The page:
A long-running dispute between Israel and Lebanon over maritime boundaries in the Eastern Mediterranean has reared its head again.
It comes as an Israeli official poured cold water on prospects of a renewed conflict between the two nations.
But what is the history of the disagreement and what has sparked its re-emergence?
Why are Lebanon and Israel in dispute?
The argument is over the Karish offshore gasfield, which was discovered a decade ago. Both Lebanon and Israel claim it as part of their respective exclusive economic zones.
US-mediated talks about the countries’ maritime boundaries began in 2020, but have made little progress.
Lebanon and Israel last fought a war in 2006 and are separated by a UN-patrolled border. The indirect negotiations, which are currently stalled, have been complicated by the fact that the two countries do not have diplomatic relations.
What sparked the latest controversy?
The arrival of a vessel operated by international energy company Energean to produce gas for Israel at the site, which is about 80 kilometres west of Haifa. It is expected to begin operations immediately, with gas likely to begin coming in from September.
On Sunday, Lebanese President Michel Aoun said negotiations were continuing, adding that “any activity in the disputed area” would be a “hostile act”.
Lebanon said some of the Karish field is within the maritime boundaries it has claimed at the US-mediated negotiations. Beirut expanded its territorial claim by about 1,400 square kilometres to “Line 29”.
What is Line 23?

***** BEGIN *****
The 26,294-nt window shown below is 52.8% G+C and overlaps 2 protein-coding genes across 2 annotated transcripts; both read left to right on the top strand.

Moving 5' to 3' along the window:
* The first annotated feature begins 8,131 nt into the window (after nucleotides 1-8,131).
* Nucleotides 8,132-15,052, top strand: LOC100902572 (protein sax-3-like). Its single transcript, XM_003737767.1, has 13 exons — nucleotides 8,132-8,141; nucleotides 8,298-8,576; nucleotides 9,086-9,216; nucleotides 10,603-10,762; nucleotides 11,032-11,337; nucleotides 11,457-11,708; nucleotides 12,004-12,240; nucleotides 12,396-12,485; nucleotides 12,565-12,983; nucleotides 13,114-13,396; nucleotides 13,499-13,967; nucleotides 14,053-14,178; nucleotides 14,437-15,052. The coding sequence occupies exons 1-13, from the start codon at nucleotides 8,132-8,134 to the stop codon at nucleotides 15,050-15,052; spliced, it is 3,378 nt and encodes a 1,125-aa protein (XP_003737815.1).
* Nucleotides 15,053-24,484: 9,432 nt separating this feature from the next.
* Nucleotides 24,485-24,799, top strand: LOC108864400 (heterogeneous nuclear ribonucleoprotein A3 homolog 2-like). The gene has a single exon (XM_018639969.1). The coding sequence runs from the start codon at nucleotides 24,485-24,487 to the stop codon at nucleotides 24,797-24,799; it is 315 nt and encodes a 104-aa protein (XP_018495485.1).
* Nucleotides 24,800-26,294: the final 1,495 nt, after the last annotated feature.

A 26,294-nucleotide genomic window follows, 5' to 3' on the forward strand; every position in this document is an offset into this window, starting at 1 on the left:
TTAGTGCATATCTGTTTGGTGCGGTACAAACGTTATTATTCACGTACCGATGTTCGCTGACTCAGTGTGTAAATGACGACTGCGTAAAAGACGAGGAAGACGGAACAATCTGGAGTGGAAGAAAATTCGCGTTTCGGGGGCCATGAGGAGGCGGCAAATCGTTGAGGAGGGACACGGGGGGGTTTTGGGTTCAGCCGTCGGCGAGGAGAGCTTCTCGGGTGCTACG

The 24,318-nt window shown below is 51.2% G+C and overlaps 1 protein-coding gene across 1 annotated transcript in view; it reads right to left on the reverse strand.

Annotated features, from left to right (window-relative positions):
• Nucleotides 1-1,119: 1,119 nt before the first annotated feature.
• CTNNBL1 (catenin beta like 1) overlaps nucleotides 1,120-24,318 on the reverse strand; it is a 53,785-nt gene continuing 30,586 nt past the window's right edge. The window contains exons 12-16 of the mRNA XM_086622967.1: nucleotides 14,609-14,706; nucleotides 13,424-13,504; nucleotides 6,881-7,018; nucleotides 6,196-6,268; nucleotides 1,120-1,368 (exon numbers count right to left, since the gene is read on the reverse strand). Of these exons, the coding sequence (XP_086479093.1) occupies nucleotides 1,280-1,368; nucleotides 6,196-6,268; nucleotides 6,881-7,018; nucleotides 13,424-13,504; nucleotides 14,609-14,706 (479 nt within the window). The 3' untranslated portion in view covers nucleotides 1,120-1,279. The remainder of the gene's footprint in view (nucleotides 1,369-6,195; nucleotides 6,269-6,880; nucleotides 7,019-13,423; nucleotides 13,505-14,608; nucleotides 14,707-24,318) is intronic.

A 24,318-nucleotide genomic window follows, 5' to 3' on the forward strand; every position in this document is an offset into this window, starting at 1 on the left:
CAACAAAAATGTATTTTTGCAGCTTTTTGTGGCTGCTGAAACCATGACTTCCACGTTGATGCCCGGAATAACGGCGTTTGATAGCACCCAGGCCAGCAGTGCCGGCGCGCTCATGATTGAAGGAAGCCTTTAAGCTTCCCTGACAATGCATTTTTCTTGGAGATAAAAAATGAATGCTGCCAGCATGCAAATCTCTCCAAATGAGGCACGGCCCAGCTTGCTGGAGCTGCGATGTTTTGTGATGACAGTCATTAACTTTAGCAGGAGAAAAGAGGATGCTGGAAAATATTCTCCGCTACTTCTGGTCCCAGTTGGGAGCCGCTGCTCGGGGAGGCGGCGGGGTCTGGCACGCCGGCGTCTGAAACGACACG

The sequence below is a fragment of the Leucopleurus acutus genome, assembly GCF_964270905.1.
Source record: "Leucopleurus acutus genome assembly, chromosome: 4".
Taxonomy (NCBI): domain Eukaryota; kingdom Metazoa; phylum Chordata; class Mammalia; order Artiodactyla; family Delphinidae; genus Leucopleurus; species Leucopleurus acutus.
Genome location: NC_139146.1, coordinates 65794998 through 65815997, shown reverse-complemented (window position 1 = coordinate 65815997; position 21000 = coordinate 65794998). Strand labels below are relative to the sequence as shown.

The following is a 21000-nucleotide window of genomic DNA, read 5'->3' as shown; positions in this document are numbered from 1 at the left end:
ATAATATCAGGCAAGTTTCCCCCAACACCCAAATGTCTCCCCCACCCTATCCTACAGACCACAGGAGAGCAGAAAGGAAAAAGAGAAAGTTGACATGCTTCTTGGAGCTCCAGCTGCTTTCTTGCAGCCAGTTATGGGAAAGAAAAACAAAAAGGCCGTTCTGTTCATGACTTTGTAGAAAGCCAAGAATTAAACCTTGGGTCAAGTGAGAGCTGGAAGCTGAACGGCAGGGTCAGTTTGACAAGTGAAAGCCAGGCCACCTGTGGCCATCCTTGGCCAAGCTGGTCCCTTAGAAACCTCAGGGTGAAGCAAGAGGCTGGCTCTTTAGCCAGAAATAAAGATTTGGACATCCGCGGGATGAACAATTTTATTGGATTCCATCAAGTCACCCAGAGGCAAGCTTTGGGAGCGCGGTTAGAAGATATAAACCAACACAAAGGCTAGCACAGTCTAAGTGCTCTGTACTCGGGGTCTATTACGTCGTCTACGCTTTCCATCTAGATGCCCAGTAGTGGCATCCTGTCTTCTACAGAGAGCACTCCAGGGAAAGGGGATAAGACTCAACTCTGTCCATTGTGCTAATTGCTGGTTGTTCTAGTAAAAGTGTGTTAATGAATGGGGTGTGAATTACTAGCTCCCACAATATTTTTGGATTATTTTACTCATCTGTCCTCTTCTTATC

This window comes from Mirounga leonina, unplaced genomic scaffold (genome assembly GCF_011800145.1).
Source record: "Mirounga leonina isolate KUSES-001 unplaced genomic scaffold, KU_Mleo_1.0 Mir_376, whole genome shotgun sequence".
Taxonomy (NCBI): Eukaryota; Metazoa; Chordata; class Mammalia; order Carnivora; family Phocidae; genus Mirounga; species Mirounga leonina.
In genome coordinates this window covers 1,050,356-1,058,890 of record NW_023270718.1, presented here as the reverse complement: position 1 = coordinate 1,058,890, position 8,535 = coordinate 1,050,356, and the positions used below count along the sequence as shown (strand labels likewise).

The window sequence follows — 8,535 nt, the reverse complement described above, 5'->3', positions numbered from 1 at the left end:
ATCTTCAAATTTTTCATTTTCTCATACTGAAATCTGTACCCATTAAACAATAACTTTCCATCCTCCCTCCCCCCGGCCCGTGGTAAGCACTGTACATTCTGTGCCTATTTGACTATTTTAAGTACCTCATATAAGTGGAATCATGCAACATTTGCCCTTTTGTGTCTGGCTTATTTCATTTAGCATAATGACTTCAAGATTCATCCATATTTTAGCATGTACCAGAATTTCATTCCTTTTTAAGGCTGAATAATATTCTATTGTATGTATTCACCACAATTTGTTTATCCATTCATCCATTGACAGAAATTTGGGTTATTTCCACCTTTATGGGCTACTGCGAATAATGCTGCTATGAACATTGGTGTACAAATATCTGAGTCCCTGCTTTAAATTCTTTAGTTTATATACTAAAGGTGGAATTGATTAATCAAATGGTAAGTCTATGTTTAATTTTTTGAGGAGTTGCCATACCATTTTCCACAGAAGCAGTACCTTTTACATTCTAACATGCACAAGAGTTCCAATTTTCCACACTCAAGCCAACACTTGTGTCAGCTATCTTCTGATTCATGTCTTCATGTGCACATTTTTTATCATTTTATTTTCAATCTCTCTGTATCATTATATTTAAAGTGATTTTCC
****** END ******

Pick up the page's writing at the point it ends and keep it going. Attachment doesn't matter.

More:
In 2011, in its official decree to the UN delineating its boundaries, Lebanon’s claim did not include the Karish field. That boundary has been known as “Line 23.” Beirut has yet to formally amend that claim, known as Decree 6433.
Hassan Diab, Lebanon’s caretaker prime minister at the time, approved an amended decree in April last year, but Mr Aoun has yet to sign off on it.
Israel’s claim runs farther north than the gasfield.
“When the Lebanese state says that the Israelis are assaulting our waters and our oil, then we are ready to do our part in terms of pressure, deterrence and use of appropriate means — including force,” Naim Qassem, Hezbollah’s deputy leader, told Reuters on Monday.
“The issue requires a decisive decision from the Lebanese state,” he said. He said Hezbollah “urged the government to hurry up, to set a deadline for itself”.
Imad Salamey, a political analyst at the Lebanese American University, said a continued failure to resolve the dispute would be “to the advantage of Hezbollah” because it could claim to be the only protector of Lebanon’s sovereignty.
Mr Aoun has agreed to invite US energy official Amos Hochstein, who led the demarcation talks, to Lebanon to continue negotiations.
Mr Aoun’s office said Lebanon informed the UN in February that Karish is part of the disputed area and that the UN Security Council should prevent Israel from drilling there “to avoid steps that could form a threat to international peace and security”.
Where does Israel stand?
Israeli Energy Minister Karin Elharrar insisted on Monday that there had been no encroachment.
She has played down fears of a conflict, referring to a “disconnect” between rhetoric and reality.
But she said: “Israel is making preparations (and) I recommend that no one try to surprise Israel.”
Lebanon’s caretaker Prime Minister Najib Mikati said Israel was “encroaching on Lebanon’s maritime wealth, and imposing a fait accompli in a disputed area”.
Lebanon is experiencing a devastating economic collapse, with much of the population falling into poverty. Electricity from the state is available for only a few hours a day, with people forced to rely on expensive generators as a back-up.
Ms Elharrar has expressed hope Beirut will return to the negotiating table.
“Ultimately, there are gains to be made from negotiating, and they can get a gasfield of their own,” she said.
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